Tuesday, July 31, 2012

A Last Look at the University of Missouri

Mizzou was founded in 1839 as the first public institution for higher learning west of the Mississippi River. It is now a major public research university. There are actually four campuses in the state, but the main campus is in Columbia. Designated as a botanic garden, the 1,250 acre campus has 5,000 trees and 650 varieties of plants. The effect is beautiful, as well as instructive, as there are many plant labels.

This is the silent room of the main library. It was silent.

The giant columns on the green were part of the Academic Hall, built from 1840-43. It burned in 1892, due to an electrical experiment. 

The town of Columbia has similar characteristics to Gainesville, Florida, and our son found it an easy transition from his undergrad surroundings.

Sunday, July 29, 2012

Looking for the Sweetness in Honey Locust

We were intrigued by the honey locust trees that we saw on our mid-west trip. We were not really familiar with them as they are not native to Florida. They provide good shade.

But they have their drawbacks.

Upon closer look, you can see the thorns.

 The leaves here are  those of the jasmine that was climbing up the tree, enjoying the support of the thorns.

I put  my hand up for scale for these deadly thorns and discovered that there were tiny, green ones coming out of the bark that were still painful.

The thorns come out all around the trunk, all the way up.

It is thought that the thorns once guarded the tree against browsing  by giant tree sloths and other Pleistocene megafauna. In the spring there are fragrant flowers and, despite its name, it is not a honey source. The flowers soon turn into pods. The flesh of these was used by the Indians to make beer; though how they might have collected the pods is a mystery to me unless they waited for them to drop. 

Saturday, July 28, 2012

Our Prairie Home-Boy

No, our son is hardly a boy anymore, but I was trying to work the Prairie Home Companion line and that is how it came out.

D took us to some of the prairie that he has burned as part of a prescribed fire program. The beauty of a prairie is subtle and could be overlooked. At times, there are many wildflowers but we only saw a few blooms. Many animals depend on the prairie for habitat and it is the natural state of parts of our country. Prairies have naturally burned to maintain themselves to keep certain trees and invasive species from taking over, and to keep propagating other plants.

Take a look at this table. 

It flips to become a bench. Nice design!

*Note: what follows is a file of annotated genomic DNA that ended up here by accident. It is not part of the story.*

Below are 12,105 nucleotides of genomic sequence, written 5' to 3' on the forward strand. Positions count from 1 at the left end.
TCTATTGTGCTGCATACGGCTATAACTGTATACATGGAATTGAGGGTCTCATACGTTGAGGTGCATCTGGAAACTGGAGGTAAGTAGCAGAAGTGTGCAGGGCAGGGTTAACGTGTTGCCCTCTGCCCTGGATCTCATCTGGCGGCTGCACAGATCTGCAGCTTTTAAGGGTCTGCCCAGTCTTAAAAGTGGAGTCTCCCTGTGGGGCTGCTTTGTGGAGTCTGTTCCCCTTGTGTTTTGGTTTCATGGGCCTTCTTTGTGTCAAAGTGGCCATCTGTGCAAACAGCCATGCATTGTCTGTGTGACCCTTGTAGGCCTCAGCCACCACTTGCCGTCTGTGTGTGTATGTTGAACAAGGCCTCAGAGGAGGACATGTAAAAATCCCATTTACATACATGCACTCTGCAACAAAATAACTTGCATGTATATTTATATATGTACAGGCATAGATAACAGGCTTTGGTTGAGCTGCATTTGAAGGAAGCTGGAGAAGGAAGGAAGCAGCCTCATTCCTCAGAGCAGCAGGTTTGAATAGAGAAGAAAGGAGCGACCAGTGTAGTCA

I am not sure if these were blackberries or huckleberries, but they were plentiful and tasty.

We also visited their wildlife refuge.

In the distance are the limestone bluffs along the Missouri River.

We now have a mental picture of where he volunteers.

Friday, July 27, 2012

Going to the Devil on a Hot, Hot Day

We were actually in Missouri before the heat wave got things really cooking. They have had 106 degree days for about a month now.  Miserable!  But the mid-90s that we "enjoyed" were warm enough, thank you. Our son gave us a respite, though, when he took us hiking to the Rock Bridge Memorial State Park. Up a trail and along a boardwalk, we came to a cave known as the Devil's Ice Box. The rock bridge is shown below.

That crevice is much deeper than it looks below.

The entrance to the Devil's Icebox is below. From where I was standing to take the picture, I could already feel the cold air coming up. OHMYGOODNESS! Contrary to the name, it was heaven. You had to duck to get inside but then there was headroom.

This is looking up from inside.

The air was so, so cool, that it was hard to leave. Ahhhhh! I can feel it even now as I write and remember. Thanks, D!

Thursday, July 26, 2012

Along the MKT Trail

Our son has a nice bike trail that he rides to and from the University of Missouri campus each day. It is a built on the Missouri-Kansas-Texas  rail line. It is ten feet wide and much of it is paved. We walked some of it and it was really lovely.

Twice, we saw deer.

Isn't she a beauty?

At the place shown below, there was an Earthcache. That is very similar to a geocache but there is no box to be found. There is a link to information about what you can see at that location. 

Our son's phone explained that this particular cut through the rock exposed the top section of a 2,000 foot column of limestone and sandstone strata that took 400 million years to create. We were looking at the Mississippian, Devonian and Ordovician time periods. Now that will make you feel young!

                                    Sadly, the stream water gets sewage run-off and seepage.

The trail has a number of bridges.

From one, I spotted a water snake below. We have seen these before in North Carolina.

Its nose was surfaced.

There were several minnow schools around it. (You can see their shadows in the last picture.) Perhaps they had found a protector from bigger fish. Still, I would think that would be an uneasy relationship.

Wednesday, July 25, 2012

Honoring Ninety Trips Around the Sun

My dad is the little blonde inside his family's car.

Tuesday was his 90th birthday.

 Last Saturday, we celebrated with an Open House in his home. 

When you open it to everyone and count on word of mouth to spread the invitation, you never know how many will show up. Well, we had a good turn-out. Though, I did not hear the number, it was probably between 50 and 100. 

All of his children and grandchildren were present and he got to meet his first great-grandchild.

I don't think it could have turned out any better. Happy Birthday, Daddy!